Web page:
Is choosing to have an abortion an individual matter?
Pro-choice activists in the US (Photo: AFP)
Pro-life poster

Dear Editor,

The important difference between pro-choice and the pro-life depends on the same principle — the establishment or proof of a human life.

This is an important factor because even a pro-choice person would agree that unfairly taking the life of any human being merits punishment. To bypass such a rule to then contemplate freedom of choice would be similar to using a conclusion to discredit the premise in which the freedom of choice validates its own self.

It is ludicrous to defend a matter without presenting the value of what is being defended. Therefore, if choosing an abortion is similar to having a tooth extraction to spare the inconvenience of the pain to the sufferer, such freedom apparently is exercised without intruding on another’s right to differ if they could.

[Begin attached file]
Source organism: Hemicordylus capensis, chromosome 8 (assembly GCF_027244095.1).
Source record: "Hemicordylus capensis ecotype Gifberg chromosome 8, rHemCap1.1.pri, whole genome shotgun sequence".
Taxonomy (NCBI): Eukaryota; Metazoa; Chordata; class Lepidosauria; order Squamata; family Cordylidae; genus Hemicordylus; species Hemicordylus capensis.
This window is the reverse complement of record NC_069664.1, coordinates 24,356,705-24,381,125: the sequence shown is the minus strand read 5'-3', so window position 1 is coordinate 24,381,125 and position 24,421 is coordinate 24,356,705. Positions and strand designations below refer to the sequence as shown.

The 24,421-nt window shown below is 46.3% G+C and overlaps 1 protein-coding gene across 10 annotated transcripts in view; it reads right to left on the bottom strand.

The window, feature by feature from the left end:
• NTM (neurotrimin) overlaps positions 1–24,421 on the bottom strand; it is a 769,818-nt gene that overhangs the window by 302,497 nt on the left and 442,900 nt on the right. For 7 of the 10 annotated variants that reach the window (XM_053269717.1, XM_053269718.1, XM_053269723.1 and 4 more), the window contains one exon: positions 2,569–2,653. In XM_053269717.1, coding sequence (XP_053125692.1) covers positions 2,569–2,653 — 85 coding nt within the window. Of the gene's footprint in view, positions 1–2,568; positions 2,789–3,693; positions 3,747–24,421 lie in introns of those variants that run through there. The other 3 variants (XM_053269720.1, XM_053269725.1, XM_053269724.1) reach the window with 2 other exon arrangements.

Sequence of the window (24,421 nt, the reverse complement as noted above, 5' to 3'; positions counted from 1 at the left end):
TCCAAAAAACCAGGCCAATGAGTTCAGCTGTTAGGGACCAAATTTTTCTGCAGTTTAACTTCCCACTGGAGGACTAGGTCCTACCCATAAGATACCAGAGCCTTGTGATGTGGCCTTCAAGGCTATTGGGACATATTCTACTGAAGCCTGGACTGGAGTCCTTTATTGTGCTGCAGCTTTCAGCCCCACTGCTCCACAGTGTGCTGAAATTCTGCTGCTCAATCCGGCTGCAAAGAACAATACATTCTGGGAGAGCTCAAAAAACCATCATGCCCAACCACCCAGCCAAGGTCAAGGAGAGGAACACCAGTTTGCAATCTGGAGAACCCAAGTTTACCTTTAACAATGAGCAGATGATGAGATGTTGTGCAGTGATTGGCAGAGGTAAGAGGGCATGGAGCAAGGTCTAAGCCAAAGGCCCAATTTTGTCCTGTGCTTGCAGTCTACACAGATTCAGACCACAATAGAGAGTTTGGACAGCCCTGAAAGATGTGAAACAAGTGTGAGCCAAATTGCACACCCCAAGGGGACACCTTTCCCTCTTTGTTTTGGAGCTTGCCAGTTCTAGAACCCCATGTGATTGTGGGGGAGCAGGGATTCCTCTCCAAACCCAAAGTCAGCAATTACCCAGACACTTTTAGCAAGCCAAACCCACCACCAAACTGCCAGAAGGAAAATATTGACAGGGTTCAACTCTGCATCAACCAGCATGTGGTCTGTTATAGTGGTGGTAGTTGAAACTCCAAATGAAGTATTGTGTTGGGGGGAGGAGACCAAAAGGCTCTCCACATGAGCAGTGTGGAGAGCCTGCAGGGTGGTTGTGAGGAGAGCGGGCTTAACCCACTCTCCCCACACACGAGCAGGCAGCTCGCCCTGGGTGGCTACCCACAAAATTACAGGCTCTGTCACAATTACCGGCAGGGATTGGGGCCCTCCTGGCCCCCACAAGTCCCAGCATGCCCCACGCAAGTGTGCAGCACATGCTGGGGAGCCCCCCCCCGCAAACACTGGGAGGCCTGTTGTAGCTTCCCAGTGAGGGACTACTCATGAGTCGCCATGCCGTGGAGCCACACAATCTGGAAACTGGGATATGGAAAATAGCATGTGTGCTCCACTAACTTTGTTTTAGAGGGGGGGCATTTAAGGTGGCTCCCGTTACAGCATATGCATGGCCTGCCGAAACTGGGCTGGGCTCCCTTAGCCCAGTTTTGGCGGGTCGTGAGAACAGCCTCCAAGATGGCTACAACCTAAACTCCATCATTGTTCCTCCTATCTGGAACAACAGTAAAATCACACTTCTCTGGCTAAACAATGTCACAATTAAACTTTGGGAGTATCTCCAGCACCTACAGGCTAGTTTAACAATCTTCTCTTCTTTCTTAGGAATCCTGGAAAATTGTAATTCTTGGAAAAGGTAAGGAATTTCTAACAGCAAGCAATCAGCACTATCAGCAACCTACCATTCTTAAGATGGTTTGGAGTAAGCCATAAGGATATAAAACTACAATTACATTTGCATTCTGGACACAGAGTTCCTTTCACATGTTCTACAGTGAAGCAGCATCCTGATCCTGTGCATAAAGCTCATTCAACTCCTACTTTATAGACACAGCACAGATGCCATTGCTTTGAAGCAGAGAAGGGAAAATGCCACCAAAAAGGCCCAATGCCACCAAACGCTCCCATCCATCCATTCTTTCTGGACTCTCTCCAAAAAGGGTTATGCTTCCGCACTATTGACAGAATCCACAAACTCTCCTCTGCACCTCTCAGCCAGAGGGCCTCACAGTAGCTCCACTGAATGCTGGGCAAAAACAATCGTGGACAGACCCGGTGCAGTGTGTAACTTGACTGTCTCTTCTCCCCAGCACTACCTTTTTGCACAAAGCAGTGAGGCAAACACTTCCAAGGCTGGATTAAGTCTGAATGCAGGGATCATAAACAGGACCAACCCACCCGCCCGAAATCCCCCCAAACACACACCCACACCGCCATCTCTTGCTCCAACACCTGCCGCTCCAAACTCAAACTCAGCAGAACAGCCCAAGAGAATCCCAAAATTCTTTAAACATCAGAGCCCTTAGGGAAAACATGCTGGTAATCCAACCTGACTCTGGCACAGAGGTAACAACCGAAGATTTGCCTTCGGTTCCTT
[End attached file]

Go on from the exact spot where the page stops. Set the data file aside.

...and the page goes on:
But, is choosing to have an abortion merely an individual or personal matter?

There is documented evidence showing that human life begins from a very early stage of conception — almost like a person compressed into a capsule state waiting to explode or unfold into several features and characteristics that are already diagramed and secured.

It is also true that the embryo is viewed by the mother’s body as a foreign object — a separate being that is protected only by the delicate haven that the womb provides and which abortion actually invades.

In reality, therefore, an abortion could become very much like discarding the baby while holding on to the cleansing bathwater that a moral justification may provide.

There is more evidence that supports the uncertain age that makes the unborn a human being than there is for any precise separation of human life from just passive or indifferent tissues. Therefore, if the distinction between mere tissues and an individual remains so nebulous in the womb, those opting for an abortion are actuality using freedom to validate a choice instead of the choice being used to validate such freedom.

Homer Sylvester

Mount Vernon


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